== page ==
"Male twin Vietnam veterans with post-traumatic stress disorder (PTSD) were more than twice as likely as those without PTSD to develop heart disease during a 13-year period, according to a study supported by the National Institutes of Health."...
The following adverse reactions have been observed, but there are not enough data to support an estimate of their frequency.
ventricular arrhythmia (at very high doses)
cardiac conduction abnormalities
widened QRS complex
Central Nervous System
Gangrene of the extremities has occurred when moderate to high doses were administered for prolonged periods or in patients with occlusive vascular disease receiving low doses of dopamine (dopamine hydrochloride) HCl.
A few cases of peripheral cyanosis have been reported.
Read the Dopamine (dopamine hydrochloride) Side Effects Center for a complete guide to possible side effects
Cyclopropane or halogenated hydrocarbon anesthetics increase cardiac autonomic irritability and may sensitize the myocardium to the action of certain intravenously administered catecholamines, such as dopamine (dopamine hydrochloride) . The interaction appears to be related both to pressor activity and to the beta adrenergic stimulating properties of these catecholamines, and may produce ventricular arrhythmias. Therefore, EXTREME CAUTION should be exercised when administering dopamine (dopamine hydrochloride) HCl to patients receiving cyclopropane or halogenated hydrocarbon anesthetics. Results of studies in animals indicate that dopamine (dopamine hydrochloride) induced ventricular arrhythmias during anesthesia can be reversed by propranolol.
Because dopamine (dopamine hydrochloride) is metabolized by monoamine oxidase (MAO), inhibition of this enzyme prolongs and potentiates the effect of dopamine (dopamine hydrochloride) . Patients who have been treated with MAO inhibitors within two to three weeks prior to the administration of dopamine (dopamine hydrochloride) should receive initial doses of dopamine (dopamine hydrochloride) HCl not greater than one-tenth (1/10) of the usual dose.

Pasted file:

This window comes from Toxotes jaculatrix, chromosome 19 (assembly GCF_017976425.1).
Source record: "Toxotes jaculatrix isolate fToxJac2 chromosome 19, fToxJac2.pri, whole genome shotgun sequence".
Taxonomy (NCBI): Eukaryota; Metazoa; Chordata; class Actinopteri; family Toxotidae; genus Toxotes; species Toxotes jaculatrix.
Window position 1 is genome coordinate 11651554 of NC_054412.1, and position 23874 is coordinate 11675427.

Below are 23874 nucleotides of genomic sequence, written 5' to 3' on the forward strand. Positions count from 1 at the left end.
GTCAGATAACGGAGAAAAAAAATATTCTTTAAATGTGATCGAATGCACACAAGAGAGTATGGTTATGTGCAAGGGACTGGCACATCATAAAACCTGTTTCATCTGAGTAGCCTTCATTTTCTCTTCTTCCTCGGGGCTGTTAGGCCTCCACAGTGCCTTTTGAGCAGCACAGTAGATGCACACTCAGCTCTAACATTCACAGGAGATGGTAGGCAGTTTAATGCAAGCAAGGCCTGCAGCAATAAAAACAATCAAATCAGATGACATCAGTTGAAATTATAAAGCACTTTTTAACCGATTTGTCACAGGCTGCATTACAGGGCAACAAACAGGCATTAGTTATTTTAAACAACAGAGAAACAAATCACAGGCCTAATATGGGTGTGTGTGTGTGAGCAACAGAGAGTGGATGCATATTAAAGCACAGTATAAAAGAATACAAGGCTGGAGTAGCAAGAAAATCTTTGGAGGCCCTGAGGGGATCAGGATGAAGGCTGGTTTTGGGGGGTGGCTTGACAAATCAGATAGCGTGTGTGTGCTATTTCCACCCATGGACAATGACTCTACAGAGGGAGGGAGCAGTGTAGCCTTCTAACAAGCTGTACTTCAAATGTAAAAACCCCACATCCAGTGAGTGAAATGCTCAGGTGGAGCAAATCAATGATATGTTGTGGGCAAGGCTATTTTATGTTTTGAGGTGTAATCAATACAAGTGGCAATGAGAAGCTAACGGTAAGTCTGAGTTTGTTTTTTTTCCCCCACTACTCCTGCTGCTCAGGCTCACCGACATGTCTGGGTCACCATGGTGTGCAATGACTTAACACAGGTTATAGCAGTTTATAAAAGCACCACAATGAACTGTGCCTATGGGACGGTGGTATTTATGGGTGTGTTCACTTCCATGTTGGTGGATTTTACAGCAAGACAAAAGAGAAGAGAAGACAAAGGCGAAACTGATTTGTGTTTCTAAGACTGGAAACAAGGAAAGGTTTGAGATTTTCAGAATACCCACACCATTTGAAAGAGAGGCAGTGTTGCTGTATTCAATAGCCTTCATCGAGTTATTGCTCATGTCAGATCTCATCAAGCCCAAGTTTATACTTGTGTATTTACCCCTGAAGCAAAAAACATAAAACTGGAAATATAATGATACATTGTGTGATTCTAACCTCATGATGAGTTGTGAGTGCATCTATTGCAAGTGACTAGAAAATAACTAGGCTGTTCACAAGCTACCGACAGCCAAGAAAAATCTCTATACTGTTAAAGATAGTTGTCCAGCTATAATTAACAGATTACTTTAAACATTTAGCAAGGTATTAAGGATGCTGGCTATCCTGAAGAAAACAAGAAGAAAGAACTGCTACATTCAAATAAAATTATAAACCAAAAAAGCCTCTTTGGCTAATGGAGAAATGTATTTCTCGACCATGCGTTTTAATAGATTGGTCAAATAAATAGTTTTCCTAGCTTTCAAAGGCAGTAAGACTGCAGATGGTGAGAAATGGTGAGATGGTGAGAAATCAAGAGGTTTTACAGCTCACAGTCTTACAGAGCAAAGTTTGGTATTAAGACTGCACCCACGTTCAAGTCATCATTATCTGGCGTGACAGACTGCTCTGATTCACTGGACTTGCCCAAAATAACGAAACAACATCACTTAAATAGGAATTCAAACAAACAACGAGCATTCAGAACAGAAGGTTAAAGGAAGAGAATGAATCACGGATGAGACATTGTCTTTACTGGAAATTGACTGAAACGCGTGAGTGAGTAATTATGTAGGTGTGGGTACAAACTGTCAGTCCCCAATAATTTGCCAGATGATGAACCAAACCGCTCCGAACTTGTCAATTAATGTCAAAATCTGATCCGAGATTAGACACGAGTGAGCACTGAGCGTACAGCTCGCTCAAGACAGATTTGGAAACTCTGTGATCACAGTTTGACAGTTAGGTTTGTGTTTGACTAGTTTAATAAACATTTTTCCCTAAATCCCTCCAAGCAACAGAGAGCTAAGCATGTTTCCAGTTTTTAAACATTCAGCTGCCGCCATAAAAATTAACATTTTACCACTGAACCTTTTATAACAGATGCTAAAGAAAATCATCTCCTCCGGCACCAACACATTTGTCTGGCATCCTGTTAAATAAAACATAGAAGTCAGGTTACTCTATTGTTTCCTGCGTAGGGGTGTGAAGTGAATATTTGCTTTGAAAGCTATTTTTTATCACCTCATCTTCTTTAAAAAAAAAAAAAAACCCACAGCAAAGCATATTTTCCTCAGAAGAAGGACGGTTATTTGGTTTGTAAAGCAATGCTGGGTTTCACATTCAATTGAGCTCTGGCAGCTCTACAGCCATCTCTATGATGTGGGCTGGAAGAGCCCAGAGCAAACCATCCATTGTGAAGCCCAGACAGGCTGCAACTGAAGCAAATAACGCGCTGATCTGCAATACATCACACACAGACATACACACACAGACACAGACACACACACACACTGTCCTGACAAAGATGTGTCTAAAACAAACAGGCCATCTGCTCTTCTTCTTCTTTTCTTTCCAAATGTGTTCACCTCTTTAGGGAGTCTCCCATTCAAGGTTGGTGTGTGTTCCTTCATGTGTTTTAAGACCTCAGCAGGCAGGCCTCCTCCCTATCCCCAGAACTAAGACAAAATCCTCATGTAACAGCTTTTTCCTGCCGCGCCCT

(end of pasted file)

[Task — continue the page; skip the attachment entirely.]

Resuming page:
Concurrent administration of low-dose dopamine (dopamine hydrochloride) HCl and diuretic agents may produce an additive or potentiating effect on urine flow.
Tricyclic antidepressants may potentiate the cardiovascular effects of adrenergic agents.
Cardiac effects of dopamine (dopamine hydrochloride) are antagonized by beta-adrenergic blocking agents, such as propranolol and metroprolol. The peripheral vasoconstriction caused by high doses of dopamine (dopamine hydrochloride) HCl is antagonized by alpha-adrenergic blocking agents. Dopamine (dopamine hydrochloride) -induced renal and mesenteric vasodilation is not antagonized by either alpha- or beta-adrenergic blocking agents.
Butyrophenones (such as haloperidol) and phenothiazines can suppress the dopamine (dopamine hydrochloride) rgic renal and mesenteric vasodilation induced with low-dose dopamine (dopamine hydrochloride) infusion.
The concomitant use of vasopressors, vasoconstricting agents (such as ergonovine) and some oxytocic drugs may result in severe hypertension.
Administration of phenytoin to patients receiving dopamine (dopamine hydrochloride) HCl has been reported to lead to hypotension and bradycardia. It is suggested that in patients receiving dopamine (dopamine hydrochloride) HCl, alternatives to phenytoin should be considered if anticonvulsant therapy is needed.
Last reviewed on RxList: 10/4/2010
This monograph has been modified to include the generic and brand name in many instances.
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